Once it got light, migrant Ospreys were a bizarre sight adorning many of the pylons in the middle of the desert, with no water for miles. On arrival, we headed for the gardens where the Mourning doves had been found. We heard them singing as soon as we stepped out of the car, and a bit of a search found one singing from the top of a tall tree, and occasionally display flighting. After half an hour of good views, we left to get on a boat round Lake Nasser. The boat trip was great, with lots of fantastic birds, although we were clearly to early for two of the semi-hoped for birds, African skimmer and pink-backed pelican. Highlights included 3 yellow-billed storks, Kittlitz's plover, several pairs of African pied wagtails which came and landed on our boat, 19 black-winged pratincoles, 100's of waders like marsh sands, little stints and wood sands, 3 ospreys, 2 Senegal thick-knee, 250 odd great white pelican, and 50ish each of greater flamingo and spoonbill. All in all very pleasant, and we were pretty happy when we returned to shore to begin the tedious drive back.

On returning to Aswan, panic began to set in as neither petrol station had any fuel, but they did have the longest queues I have ever seen waiting for non-existent benzine. We rang Yasser, who happily got a call as fuel arrived at one of the stations, and somehow got us to the front of the queue! Incredible. We had Yasser's number for the boat trip, but he seemed exceptionally happy to help with any problems we had in Aswan, and organised the Nile boat trip for us; if you need something in Aswan or Abu Simbel he is probably the man to ask We went to bed with a full tank, and looking forward to leaving the Nile Valley the next morning.

Photo's from Abu Simbel and Lake Nasser:

Sunday, 15 April 2012

Fade to grey?

Having been back from the aforementioned Irish trip a while, I was having a flick through my photo's of the adult Kumlien's gull at Reenard point, Kerry:

Then this photo caught my eye:

I thought I had a different bird, one that we hadn't noticed in the field, paler but with still enough grey in the webs to make a decent candidate for Iceland gull. However, I looked again when I got back from Egypt (blog post soon), and there seems to be a bit of a scale in the darkness of grey shown in my photos of Kumliens gull(s) at Reenard, for instance:

I'm now pretty confused. In the field we only had one bird we thought was Kumlien's, which appeared to show charcoal grey in the outer primaries, although most of my attention was focussed on photography, rather than observation. There were certainly a few adult Icelands knocking about as well. Are there two birds, or is the camera just responsible for the colour change?

Any comments gratefully recieved.

Irish gulls are always classy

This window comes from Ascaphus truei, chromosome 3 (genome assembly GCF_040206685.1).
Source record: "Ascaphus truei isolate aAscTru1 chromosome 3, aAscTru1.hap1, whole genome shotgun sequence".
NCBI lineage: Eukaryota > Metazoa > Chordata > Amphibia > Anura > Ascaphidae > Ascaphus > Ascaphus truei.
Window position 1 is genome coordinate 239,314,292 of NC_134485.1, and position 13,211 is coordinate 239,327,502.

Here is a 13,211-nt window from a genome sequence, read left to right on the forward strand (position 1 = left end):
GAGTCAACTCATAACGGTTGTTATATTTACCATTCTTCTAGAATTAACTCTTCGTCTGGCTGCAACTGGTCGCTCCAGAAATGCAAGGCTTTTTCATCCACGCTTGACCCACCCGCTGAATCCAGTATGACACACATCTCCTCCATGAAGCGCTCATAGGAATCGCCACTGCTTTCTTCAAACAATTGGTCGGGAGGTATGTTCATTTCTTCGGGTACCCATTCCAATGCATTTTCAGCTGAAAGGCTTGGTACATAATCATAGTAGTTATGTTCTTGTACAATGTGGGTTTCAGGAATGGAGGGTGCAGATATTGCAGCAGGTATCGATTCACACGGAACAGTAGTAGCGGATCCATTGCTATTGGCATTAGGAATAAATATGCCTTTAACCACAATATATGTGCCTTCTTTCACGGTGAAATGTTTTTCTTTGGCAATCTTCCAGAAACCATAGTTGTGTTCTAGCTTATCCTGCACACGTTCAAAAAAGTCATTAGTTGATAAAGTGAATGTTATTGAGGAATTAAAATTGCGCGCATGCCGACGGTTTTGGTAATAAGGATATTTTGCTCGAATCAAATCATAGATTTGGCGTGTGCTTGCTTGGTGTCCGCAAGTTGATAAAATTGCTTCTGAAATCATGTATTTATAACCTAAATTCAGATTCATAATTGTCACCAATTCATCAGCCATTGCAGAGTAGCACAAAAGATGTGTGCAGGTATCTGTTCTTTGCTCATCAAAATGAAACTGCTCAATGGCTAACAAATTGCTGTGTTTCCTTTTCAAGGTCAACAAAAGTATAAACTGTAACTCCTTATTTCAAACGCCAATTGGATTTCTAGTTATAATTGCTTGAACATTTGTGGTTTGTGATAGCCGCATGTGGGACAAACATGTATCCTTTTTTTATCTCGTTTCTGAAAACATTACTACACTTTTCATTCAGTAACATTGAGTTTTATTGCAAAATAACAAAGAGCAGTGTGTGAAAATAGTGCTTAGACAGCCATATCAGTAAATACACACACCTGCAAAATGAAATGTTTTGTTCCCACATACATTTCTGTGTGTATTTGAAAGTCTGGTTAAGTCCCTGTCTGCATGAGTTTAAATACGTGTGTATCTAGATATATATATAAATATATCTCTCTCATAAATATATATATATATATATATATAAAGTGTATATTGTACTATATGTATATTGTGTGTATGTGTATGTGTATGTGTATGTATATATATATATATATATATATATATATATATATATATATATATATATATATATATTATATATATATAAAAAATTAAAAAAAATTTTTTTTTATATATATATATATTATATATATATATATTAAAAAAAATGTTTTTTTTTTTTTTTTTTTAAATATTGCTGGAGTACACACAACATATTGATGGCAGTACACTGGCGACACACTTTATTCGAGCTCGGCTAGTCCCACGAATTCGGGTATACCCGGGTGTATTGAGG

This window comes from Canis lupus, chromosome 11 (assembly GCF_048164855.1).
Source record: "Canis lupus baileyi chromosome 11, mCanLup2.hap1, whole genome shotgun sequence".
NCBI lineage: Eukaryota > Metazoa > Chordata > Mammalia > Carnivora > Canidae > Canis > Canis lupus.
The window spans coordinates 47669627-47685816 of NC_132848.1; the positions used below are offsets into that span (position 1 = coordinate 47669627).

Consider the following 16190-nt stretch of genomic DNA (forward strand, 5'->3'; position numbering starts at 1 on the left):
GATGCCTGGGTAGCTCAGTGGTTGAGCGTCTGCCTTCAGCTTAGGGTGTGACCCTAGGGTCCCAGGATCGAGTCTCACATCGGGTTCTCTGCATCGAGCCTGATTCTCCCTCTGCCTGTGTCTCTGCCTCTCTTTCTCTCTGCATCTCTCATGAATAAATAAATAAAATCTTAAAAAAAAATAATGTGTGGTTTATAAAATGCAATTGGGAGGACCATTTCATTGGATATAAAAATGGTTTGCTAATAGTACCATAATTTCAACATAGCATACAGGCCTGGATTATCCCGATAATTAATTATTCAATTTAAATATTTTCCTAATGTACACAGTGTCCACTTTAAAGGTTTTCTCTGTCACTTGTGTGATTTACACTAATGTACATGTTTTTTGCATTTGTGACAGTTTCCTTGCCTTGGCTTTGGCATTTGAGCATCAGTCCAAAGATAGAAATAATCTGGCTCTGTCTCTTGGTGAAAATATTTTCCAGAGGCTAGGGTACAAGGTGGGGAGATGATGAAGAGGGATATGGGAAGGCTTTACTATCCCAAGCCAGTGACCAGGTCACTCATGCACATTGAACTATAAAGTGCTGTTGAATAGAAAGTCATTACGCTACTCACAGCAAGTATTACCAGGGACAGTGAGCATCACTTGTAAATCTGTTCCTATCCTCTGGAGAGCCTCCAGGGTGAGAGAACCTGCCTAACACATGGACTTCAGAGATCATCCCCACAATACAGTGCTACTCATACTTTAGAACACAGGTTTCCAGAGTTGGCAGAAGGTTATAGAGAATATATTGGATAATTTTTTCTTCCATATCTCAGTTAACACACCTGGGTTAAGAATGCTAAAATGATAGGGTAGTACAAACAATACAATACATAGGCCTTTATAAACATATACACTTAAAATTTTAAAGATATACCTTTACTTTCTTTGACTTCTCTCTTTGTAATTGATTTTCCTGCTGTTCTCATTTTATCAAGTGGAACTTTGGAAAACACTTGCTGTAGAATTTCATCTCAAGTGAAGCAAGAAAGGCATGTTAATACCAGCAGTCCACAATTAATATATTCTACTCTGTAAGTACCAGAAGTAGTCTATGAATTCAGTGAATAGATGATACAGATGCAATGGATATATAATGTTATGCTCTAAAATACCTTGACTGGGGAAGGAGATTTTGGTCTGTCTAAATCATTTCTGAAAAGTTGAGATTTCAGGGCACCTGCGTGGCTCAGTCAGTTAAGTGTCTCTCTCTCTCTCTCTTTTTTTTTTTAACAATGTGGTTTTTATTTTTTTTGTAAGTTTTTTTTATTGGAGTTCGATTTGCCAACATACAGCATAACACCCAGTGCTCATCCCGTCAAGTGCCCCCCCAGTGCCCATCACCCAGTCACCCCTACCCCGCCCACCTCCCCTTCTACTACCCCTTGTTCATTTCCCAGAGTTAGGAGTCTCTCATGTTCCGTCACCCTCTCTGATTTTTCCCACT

1w Iceland gull in Bantry harbour

2012 started in much the same way as 2011 ended, fairly quiet locally, but enough nationally to keep hopeful. The highlight of January was a weekend away with Cat, when I somehow managed to sneak in the time to see the western sand at Cley and the Spanish sparrow and dark-eyed junco in hampshire (she's such a lucky girl), although i did bugger my scope dipping the fudge duck at Blashford lakes.

The year really started to pick up when storms in the north atlantic caused huge wrecks of Iceland gulls on the west coast of Ireland and the Northern isles, which eventually led to decent numbers spread through the rest of the UK. Effort at the local tip was increased, and I found a very small adult Iceland, then Tim weighed in with a couple of Casps, before the floodgates truly opened, and white-wingers started popping up all over the place locally. I reckon I have seen about 10-12 different white-wingers this winter personally in the York area, and there were clearly more individuals than that knocking around. Myself and Chris Gomersall worked out we had seen 9 different Iceland gulls, of all ages except 3+4w (maybe just lack of attention), and 3 different Glaucs. Pretty impressive stuff.

Despite this, the truly astounding numbers coming from places like Killybegs were still very tempting, and I decided to tag along on a trip to Ireland already arranged by Rich Bonser and Alan Clewes. In total that trip, we had 150 white-winged gulls including 5 Kumlien's, and other good birds in the form of Todd's canada goose (found by JJ on an earlier trip), 3 Richardson's canada geese, black brant found by Alan and a scattering of ring-billed gulls. The residing memory of the trip will always be the regularity in which we found ourselves looking at flocks of white-wingers in harbours and beaches, and the excitement and confusion of trying work out counts, when often birds were seemingly everywhere, whilst also commonly having several extremely confiding birds to study and photograph.

Not gull photos:

Ok, there is a glauc in this one, couldn't get away from them...

Rich doing what he does best.

Gull photos (in no particular order):

Castletown Bearehaven, Cork:

Reenard Point, Kerry:

Bantry, Cork:

A very unconvincing 'Kumlien's' in Stab city:

Compulsory visit to Nimmo's pier, Galway

Somewhere else in Ireland: